TU München develops new sled for German skeleton pilot Anja Huber
Ergonomic racing sled
Skeleton athletes race down ice tracks head first at speeds of up to 150 kilometers per hour, only centimeters above the ice. During turns, both the athlete and the material are subject to centrifugal forces up to 5 g. Only a few hundredths of a second make the difference between victory and defeat.
To ensure that she would step up to the start in Sotchi with an optimal sled, the German skeleton athlete Anja Huber turned to Professor Veit Senner, who heads the Division of Sports Equipment and Materials at the TU München. Together with her long-term technician Wolfram Schweizer, the team designed a skeleton sled with material, aerodynamic and ergonomic characteristics custom tailored to Anja Huber.
In top-class sports, athletes and materials are pushed to the outer limits. Adding in the strict set of skeleton rules leaves very little leeway for improvement. “Our first task was thus to study the rules very carefully,” says Ilja Feldstein, doctoral candidate at the Institute of Ergonomics. Then the scientists took measurements. Using scan data they build precise 3D models of both the athlete and the sled she had been using.
In collaboration with FluiDyna, a spin-off of the Institute of Aerodynamics, they designed a virtual model of an ice track on the computer. Now they could play through all conceivable variations and adaptations in a virtual airstream. Here, the scientists concentrated primarily on the optimal fit between the “saddle” and the athlete’s body. The aim was to obtain a smooth flow of air around the sled and rider to reduce aerodynamic drag as much as possible.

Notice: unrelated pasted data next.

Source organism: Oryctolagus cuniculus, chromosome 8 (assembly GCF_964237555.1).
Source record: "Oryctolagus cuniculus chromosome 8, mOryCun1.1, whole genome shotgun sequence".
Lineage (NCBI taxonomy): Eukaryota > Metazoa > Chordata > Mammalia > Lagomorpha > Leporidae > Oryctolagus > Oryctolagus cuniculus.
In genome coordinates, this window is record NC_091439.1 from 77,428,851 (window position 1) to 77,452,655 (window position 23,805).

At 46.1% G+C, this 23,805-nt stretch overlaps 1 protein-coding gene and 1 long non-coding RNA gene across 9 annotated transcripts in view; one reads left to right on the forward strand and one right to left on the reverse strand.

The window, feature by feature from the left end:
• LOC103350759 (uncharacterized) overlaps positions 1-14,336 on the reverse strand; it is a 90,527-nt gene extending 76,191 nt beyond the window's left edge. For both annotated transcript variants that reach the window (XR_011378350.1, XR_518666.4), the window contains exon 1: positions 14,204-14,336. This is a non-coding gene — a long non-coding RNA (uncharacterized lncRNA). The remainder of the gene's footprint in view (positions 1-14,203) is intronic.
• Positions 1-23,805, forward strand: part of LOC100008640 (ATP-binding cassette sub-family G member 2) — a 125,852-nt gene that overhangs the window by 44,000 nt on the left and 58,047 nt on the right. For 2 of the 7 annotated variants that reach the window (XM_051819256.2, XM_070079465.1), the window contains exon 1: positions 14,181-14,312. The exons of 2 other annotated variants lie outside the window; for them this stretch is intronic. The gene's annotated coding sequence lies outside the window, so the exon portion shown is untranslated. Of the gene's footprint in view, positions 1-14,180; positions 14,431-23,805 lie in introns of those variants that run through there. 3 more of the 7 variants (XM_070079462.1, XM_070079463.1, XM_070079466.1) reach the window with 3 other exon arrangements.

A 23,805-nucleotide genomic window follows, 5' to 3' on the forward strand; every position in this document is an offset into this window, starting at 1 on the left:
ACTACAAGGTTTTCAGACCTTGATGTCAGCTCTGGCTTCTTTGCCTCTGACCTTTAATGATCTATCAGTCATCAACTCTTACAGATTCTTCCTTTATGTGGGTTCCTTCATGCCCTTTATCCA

Since all components are strictly defined by the rules there are only very limited possibilities for improving the aerodynamics. A primary drain on energy comes form turbulences at edges and transition points. In Anja Huber’s new sled a pneumatic system now helps close the gaps between the athlete and her sled. In addition to an improved ergonomic and aerodynamic shape, the researchers developed a special anti-slip coating that holds the athlete firmly during her ride.
The regulations stipulate that the sleds are made of steel – materials like titanium or carbon are not allowed. Together with the Institute of Metal Forming and Casting of the TU München, the researchers tested different kinds of steel. For the saddle they chose a special-purpose steel used in the automotive industry. At their computers, the engineers calculated a pressing tool to form the saddle to fit perfectly to the athlete’s body in a single step. In this way the prescribed stiffness could be achieved with significantly lower weight. “Thanks to the reduced weight of the sled we were able to apply lead weights at positions favorable to the riding dynamics,” says Ilja Feldstein.
Following trials on the test track at Königssee and further fine tuning the new sled was presented to the acceptance committee. After an in-depth examination and further adaptations the sled received final approval. The project was financed by Anja Huber’s partner Red Bull.
Prof. Veit Senner
Technische Universität München
Division of Sports Equipment and Materials
Boltzmannstr. 15, 85748 Garching, Germany
Tel.: +49 89 289 15364 – E-Mail – Internet